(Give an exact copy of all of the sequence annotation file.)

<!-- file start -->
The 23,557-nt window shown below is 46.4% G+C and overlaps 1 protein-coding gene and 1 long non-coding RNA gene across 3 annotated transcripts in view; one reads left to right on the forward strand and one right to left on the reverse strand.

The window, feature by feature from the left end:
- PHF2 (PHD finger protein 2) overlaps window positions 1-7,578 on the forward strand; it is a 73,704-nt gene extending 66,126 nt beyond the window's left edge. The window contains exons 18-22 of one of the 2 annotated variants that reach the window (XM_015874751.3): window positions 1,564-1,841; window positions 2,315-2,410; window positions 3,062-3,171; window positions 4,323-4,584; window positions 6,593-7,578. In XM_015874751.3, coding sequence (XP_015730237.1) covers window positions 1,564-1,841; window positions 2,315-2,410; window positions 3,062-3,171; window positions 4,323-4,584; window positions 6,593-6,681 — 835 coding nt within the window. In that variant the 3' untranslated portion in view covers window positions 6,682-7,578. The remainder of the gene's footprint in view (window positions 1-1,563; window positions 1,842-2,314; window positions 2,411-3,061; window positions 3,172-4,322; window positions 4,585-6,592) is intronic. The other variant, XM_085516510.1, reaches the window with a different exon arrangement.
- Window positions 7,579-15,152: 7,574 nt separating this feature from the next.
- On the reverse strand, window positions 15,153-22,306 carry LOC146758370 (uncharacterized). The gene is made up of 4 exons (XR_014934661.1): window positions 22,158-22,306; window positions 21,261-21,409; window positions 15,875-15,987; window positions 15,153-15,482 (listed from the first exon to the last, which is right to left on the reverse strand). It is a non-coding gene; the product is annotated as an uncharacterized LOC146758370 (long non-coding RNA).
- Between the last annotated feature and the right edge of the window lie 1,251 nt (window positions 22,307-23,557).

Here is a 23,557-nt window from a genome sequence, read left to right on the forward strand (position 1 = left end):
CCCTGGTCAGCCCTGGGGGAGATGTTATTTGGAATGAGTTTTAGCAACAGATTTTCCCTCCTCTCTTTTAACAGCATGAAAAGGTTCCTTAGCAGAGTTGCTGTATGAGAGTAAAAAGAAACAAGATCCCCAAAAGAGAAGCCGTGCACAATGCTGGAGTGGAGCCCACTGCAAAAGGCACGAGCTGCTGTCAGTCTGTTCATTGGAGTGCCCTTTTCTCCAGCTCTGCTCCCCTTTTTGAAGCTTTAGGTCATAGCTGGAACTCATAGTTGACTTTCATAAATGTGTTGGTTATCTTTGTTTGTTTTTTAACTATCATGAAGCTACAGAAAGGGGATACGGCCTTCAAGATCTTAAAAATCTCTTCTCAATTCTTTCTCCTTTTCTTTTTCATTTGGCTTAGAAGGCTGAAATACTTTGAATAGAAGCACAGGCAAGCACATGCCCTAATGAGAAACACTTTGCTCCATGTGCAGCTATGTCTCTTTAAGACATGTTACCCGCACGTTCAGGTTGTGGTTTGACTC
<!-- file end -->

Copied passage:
The 23,557-nt window shown below is 46.4% G+C and overlaps 1 protein-coding gene and 1 long non-coding RNA gene across 3 annotated transcripts in view; one reads left to right on the forward strand and one right to left on the reverse strand.

The window, feature by feature from the left end:
- PHF2 (PHD finger protein 2) overlaps window positions 1-7,578 on the forward strand; it is a 73,704-nt gene extending 66,126 nt beyond the window's left edge. The window contains exons 18-22 of one of the 2 annotated variants that reach the window (XM_015874751.3): window positions 1,564-1,841; window positions 2,315-2,410; window positions 3,062-3,171; window positions 4,323-4,584; window positions 6,593-7,578. In XM_015874751.3, coding sequence (XP_015730237.1) covers window positions 1,564-1,841; window positions 2,315-2,410; window positions 3,062-3,171; window positions 4,323-4,584; window positions 6,593-6,681 — 835 coding nt within the window. In that variant the 3' untranslated portion in view covers window positions 6,682-7,578. The remainder of the gene's footprint in view (window positions 1-1,563; window positions 1,842-2,314; window positions 2,411-3,061; window positions 3,172-4,322; window positions 4,585-6,592) is intronic. The other variant, XM_085516510.1, reaches the window with a different exon arrangement.
- Window positions 7,579-15,152: 7,574 nt separating this feature from the next.
- On the reverse strand, window positions 15,153-22,306 carry LOC146758370 (uncharacterized). The gene is made up of 4 exons (XR_014934661.1): window positions 22,158-22,306; window positions 21,261-21,409; window positions 15,875-15,987; window positions 15,153-15,482 (listed from the first exon to the last, which is right to left on the reverse strand). It is a non-coding gene; the product is annotated as an uncharacterized LOC146758370 (long non-coding RNA).
- Between the last annotated feature and the right edge of the window lie 1,251 nt (window positions 22,307-23,557).

Here is a 23,557-nt window from a genome sequence, read left to right on the forward strand (position 1 = left end):
CCCTGGTCAGCCCTGGGGGAGATGTTATTTGGAATGAGTTTTAGCAACAGATTTTCCCTCCTCTCTTTTAACAGCATGAAAAGGTTCCTTAGCAGAGTTGCTGTATGAGAGTAAAAAGAAACAAGATCCCCAAAAGAGAAGCCGTGCACAATGCTGGAGTGGAGCCCACTGCAAAAGGCACGAGCTGCTGTCAGTCTGTTCATTGGAGTGCCCTTTTCTCCAGCTCTGCTCCCCTTTTTGAAGCTTTAGGTCATAGCTGGAACTCATAGTTGACTTTCATAAATGTGTTGGTTATCTTTGTTTGTTTTTTAACTATCATGAAGCTACAGAAAGGGGATACGGCCTTCAAGATCTTAAAAATCTCTTCTCAATTCTTTCTCCTTTTCTTTTTCATTTGGCTTAGAAGGCTGAAATACTTTGAATAGAAGCACAGGCAAGCACATGCCCTAATGAGAAACACTTTGCTCCATGTGCAGCTATGTCTCTTTAAGACATGTTACCCGCACGTTCAGGTTGTGGTTTGACTC